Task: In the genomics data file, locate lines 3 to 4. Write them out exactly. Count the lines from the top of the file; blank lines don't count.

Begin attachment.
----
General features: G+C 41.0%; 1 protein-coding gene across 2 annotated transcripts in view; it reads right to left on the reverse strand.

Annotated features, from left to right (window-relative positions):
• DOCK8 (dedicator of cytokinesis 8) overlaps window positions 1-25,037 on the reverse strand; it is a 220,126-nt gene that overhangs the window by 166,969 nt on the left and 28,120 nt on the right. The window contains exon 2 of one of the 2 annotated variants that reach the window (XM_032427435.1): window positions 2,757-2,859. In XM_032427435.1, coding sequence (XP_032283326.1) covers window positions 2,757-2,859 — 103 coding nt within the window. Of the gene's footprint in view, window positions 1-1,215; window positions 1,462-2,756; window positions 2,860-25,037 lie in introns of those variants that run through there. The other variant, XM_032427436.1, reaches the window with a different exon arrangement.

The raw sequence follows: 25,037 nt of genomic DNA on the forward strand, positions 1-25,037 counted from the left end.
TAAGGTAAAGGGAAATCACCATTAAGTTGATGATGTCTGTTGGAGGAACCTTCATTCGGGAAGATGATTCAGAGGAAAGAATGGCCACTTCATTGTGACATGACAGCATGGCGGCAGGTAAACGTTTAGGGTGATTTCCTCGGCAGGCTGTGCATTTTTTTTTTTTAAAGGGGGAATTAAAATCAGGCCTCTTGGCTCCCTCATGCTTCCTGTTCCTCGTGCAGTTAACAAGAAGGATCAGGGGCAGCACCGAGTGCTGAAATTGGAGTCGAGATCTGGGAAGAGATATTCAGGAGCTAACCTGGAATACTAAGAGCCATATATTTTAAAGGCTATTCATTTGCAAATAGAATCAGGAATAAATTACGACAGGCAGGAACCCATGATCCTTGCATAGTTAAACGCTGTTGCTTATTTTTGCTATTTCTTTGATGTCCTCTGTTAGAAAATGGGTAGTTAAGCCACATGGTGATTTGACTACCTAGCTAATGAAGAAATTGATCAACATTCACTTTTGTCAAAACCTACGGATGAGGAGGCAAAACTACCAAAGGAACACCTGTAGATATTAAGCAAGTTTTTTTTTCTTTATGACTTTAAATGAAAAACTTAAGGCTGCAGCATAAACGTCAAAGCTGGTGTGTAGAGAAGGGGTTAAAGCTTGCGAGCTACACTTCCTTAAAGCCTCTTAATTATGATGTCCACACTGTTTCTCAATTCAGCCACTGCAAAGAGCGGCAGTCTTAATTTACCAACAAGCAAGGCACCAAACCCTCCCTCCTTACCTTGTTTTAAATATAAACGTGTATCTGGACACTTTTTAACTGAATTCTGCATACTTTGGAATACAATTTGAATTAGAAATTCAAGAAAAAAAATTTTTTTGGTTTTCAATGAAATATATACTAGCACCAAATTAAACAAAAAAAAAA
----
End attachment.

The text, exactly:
• DOCK8 (dedicator of cytokinesis 8) overlaps window positions 1-25,037 on the reverse strand; it is a 220,126-nt gene that overhangs the window by 166,969 nt on the left and 28,120 nt on the right. The window contains exon 2 of one of the 2 annotated variants that reach the window (XM_032427435.1): window positions 2,757-2,859. In XM_032427435.1, coding sequence (XP_032283326.1) covers window positions 2,757-2,859 — 103 coding nt within the window. Of the gene's footprint in view, window positions 1-1,215; window positions 1,462-2,756; window positions 2,860-25,037 lie in introns of those variants that run through there. The other variant, XM_032427436.1, reaches the window with a different exon arrangement.

The raw sequence follows: 25,037 nt of genomic DNA on the forward strand, positions 1-25,037 counted from the left end.